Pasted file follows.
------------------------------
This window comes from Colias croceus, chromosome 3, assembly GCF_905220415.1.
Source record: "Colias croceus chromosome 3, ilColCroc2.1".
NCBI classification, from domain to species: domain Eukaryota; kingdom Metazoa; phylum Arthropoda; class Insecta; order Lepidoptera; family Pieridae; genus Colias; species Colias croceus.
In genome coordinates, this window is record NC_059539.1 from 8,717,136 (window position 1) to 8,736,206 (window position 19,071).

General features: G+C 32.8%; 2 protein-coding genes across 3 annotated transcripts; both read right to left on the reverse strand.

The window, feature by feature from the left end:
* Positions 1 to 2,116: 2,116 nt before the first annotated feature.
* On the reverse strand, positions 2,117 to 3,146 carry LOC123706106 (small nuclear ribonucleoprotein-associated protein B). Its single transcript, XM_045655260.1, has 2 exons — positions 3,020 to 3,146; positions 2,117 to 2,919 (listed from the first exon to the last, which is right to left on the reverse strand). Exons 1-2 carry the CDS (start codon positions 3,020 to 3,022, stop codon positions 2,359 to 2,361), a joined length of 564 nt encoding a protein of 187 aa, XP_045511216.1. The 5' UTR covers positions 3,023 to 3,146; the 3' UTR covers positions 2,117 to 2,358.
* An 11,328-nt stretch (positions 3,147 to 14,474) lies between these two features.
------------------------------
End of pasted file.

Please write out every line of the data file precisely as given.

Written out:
This window comes from Colias croceus, chromosome 3, assembly GCF_905220415.1.
Source record: "Colias croceus chromosome 3, ilColCroc2.1".
NCBI classification, from domain to species: domain Eukaryota; kingdom Metazoa; phylum Arthropoda; class Insecta; order Lepidoptera; family Pieridae; genus Colias; species Colias croceus.
In genome coordinates, this window is record NC_059539.1 from 8,717,136 (window position 1) to 8,736,206 (window position 19,071).

General features: G+C 32.8%; 2 protein-coding genes across 3 annotated transcripts; both read right to left on the reverse strand.

The window, feature by feature from the left end:
* Positions 1 to 2,116: 2,116 nt before the first annotated feature.
* On the reverse strand, positions 2,117 to 3,146 carry LOC123706106 (small nuclear ribonucleoprotein-associated protein B). Its single transcript, XM_045655260.1, has 2 exons — positions 3,020 to 3,146; positions 2,117 to 2,919 (listed from the first exon to the last, which is right to left on the reverse strand). Exons 1-2 carry the CDS (start codon positions 3,020 to 3,022, stop codon positions 2,359 to 2,361), a joined length of 564 nt encoding a protein of 187 aa, XP_045511216.1. The 5' UTR covers positions 3,023 to 3,146; the 3' UTR covers positions 2,117 to 2,358.
* An 11,328-nt stretch (positions 3,147 to 14,474) lies between these two features.